intelligence

Senators Urge No Prison Time for Intelligence Committee Aide Who Lied to FBI
Prosecutors, on other hand, recommend two years in prison for James Wolfe

Senators urged leniency for former Senate Intelligence Committee James Wolfe, who lied to the FBI. (Photo By Tom Williams/CQ Roll Call)

While federal prosecutors on Tuesday recommended a two-year prison sentence for James Wolfe, a former director of security for the Senate Intelligence Committee who pleaded guilty in October to a charge he lied to the FBI about his contacts with journalists, his former bosses urged the judge to show mercy. 

A letter to the judge from current committee Chairman Richard Burr of North Carolina, top Democrat Mark Warner of Virginia, and former chairwoman Dianne Feinstein of California urged no prison time for Wolfe, who was director of security for nearly three decades.

Three Takeaways as Trump Picks Former Fox Anchor for UN Envoy Post
President makes clear he’s running foreign policy, wants salesperson in New York

U.S. Secretary of State Mike Pompeo (center) speaks with staff, including spokeswoman Heather Nauert, President Trump's pick for UN ambassador, during a G-20 summit last week in Argentina. (State Department photo by Ron Przysucha / Public Domain via Flickr)

By selecting State Department spokeswoman and former Fox News anchor Heather Nauert as his next UN ambassador, President Donald Trump has further consolidated his control of America’s foreign policy.

“Heather Nauert will be nominated for the ambassador to the United Nations,” Trump told reporters on his way to Marine One on Friday.

Trump Lashes Out at Mueller Ahead of Potentially Damaging Court Filings
Special counsel, federal prosecutors set to release documents on Manafort, Cohen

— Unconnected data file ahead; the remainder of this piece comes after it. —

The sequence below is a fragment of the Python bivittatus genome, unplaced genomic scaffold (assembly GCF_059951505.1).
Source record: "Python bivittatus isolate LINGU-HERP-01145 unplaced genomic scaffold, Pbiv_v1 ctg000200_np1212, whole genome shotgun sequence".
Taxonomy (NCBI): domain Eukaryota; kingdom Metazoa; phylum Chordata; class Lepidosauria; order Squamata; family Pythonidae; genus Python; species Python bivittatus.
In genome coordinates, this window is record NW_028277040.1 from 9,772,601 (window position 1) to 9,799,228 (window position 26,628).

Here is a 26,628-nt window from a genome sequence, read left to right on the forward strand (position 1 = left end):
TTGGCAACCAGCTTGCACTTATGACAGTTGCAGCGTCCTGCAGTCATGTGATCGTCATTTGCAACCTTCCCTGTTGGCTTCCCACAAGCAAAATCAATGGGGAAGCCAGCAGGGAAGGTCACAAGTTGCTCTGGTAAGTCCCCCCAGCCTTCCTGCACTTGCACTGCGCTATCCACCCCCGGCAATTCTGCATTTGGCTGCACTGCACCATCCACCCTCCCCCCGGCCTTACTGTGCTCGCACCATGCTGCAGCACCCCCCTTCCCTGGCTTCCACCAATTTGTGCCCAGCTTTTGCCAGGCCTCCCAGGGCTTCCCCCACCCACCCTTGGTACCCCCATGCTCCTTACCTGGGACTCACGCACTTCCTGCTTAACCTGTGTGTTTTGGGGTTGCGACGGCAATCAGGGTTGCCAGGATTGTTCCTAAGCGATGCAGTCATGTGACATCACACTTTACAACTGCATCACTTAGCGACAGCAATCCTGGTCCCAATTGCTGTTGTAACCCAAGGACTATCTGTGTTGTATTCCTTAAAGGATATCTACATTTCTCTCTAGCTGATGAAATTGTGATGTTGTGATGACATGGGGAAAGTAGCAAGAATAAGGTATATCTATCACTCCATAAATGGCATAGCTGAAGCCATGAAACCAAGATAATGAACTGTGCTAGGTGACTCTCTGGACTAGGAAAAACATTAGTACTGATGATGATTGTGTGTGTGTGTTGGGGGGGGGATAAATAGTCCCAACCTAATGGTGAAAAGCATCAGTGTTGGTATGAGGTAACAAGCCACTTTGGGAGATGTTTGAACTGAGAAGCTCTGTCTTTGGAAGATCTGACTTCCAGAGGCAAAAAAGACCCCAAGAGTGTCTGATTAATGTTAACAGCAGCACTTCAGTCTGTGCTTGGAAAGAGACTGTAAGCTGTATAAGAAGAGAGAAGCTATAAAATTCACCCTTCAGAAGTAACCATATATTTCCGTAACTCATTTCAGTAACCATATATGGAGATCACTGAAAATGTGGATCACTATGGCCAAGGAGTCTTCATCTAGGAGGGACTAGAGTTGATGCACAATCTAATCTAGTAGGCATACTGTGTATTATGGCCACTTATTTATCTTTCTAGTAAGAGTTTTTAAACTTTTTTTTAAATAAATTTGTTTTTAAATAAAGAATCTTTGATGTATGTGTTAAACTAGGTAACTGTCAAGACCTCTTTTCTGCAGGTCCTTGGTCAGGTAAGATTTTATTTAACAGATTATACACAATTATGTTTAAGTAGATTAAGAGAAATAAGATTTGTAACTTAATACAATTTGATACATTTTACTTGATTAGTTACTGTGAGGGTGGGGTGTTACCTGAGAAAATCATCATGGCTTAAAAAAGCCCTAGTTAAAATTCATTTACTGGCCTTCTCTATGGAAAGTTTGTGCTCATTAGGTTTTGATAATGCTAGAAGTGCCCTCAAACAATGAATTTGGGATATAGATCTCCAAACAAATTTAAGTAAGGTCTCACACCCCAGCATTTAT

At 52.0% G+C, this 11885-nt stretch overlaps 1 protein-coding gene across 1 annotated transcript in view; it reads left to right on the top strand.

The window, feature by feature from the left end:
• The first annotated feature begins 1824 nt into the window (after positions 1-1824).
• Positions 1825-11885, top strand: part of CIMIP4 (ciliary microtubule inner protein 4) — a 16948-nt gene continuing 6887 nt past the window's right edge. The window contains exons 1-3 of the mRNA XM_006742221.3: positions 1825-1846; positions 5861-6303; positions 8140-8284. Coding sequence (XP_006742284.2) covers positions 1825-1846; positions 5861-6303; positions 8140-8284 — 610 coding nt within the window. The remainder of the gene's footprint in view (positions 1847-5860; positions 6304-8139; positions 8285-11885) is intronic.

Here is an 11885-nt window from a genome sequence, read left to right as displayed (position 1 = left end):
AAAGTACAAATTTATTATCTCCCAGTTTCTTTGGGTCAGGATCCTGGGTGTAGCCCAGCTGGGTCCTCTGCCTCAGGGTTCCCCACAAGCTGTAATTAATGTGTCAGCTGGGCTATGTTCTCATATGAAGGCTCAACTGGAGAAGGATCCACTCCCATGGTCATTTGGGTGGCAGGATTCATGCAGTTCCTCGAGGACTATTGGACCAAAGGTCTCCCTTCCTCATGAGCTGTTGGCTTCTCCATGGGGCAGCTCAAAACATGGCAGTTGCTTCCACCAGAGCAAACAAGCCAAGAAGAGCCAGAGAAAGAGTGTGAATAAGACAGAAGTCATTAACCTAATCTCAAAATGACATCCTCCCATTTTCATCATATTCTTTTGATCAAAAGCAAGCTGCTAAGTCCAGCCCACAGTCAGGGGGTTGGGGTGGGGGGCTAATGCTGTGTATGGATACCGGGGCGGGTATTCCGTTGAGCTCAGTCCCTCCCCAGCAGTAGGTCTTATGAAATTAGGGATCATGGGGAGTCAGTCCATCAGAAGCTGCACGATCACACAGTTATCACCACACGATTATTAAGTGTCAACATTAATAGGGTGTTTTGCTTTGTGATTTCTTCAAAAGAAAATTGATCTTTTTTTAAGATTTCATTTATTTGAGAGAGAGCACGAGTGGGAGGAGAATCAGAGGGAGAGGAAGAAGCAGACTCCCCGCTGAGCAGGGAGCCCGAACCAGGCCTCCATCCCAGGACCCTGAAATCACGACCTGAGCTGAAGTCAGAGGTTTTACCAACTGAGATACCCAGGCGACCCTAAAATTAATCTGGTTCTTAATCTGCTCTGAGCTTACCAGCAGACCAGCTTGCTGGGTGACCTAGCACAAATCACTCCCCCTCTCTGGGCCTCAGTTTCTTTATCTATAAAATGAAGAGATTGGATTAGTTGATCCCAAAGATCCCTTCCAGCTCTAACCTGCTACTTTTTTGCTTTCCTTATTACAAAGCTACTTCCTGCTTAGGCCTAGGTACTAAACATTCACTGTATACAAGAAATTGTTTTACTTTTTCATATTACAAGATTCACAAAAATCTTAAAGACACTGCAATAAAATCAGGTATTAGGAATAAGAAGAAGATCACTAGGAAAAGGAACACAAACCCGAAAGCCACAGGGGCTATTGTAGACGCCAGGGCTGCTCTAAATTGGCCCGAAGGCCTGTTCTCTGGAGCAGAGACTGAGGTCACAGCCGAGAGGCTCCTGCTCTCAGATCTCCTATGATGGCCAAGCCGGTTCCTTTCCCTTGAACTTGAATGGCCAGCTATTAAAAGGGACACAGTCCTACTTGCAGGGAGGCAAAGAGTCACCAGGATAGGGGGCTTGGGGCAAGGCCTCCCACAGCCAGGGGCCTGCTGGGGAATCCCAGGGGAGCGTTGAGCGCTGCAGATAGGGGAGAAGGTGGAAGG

President Donald Trump lashed out at special counsel Robert S. Mueller III just hours before he is slated to show some cards in his Russia probe that could damage the president. (Tom Williams/CQ Roll Call file photo)

Updated 8:55 a.m. | President Donald Trump launched what amounted to a preemptive strike in his fight to shape public opinion about Robert S. Mueller III’s Russia probe just hours before the special counsel is expected to release telling documents about his findings.

Trump's approval rating is back around 40 percent and could take a further hit when the documents are released if they show Mueller and other federal prosecutors are turning their sights on him. Legal experts have said in recent days that as more and more evidence comes out in official documents, the more it appears Mueller and others are looking hard at “Individual 1,” legal parlance they say clearly refers to Trump.

Richard Burr: ‘If You Lie to Us, We’re Going to Go After You’
Senate Intelligence chairman alludes to Mueller plea agreement with Michael Cohen

Senate Intelligence Chairman Richard M. Burr, right, appeared with Vice Chairman Mark Warner on Friday. (Bill Clark/CQ Roll Call file photo)

Senate Intelligence Chairman Richard M. Burr said that Thursday’s guilty plea by Michael Cohen, President Donald Trump’s former attorney, should be seen as a clear warning.

“It’s a loud message to everybody that is interviewed by our committee, regardless of where that prosecution comes from: If you lie to us, we’re going to go after you,” Burr said Friday. “Our mandate is at the end of this to get as close to the clear truth as we possibly can, and we can’t do it on conjecture. We’ve got to do it on facts.”

Cohen Among Select Few Charged With Lying to Congress
House Democrats poised to use ex-Trump lawyer’s plea as basis to target others

Michael Cohen pleaded guilty to violating the criminal statute, Section 1001 of Title 18, by lying to Congress via a letter to Senate and House Intelligence committees and during testimony before the Senate panel last year. (Tom Williams/CQ Roll Call file photo)

President Donald Trump’s former personal lawyer pleaded guilty Thursday to lying to Congress in violation of a law known for ensnaring celebrities, sports figures and other defendants in special counsel Robert S. Mueller III’s probe — but this time in a way that could reverberate in congressional investigations next year.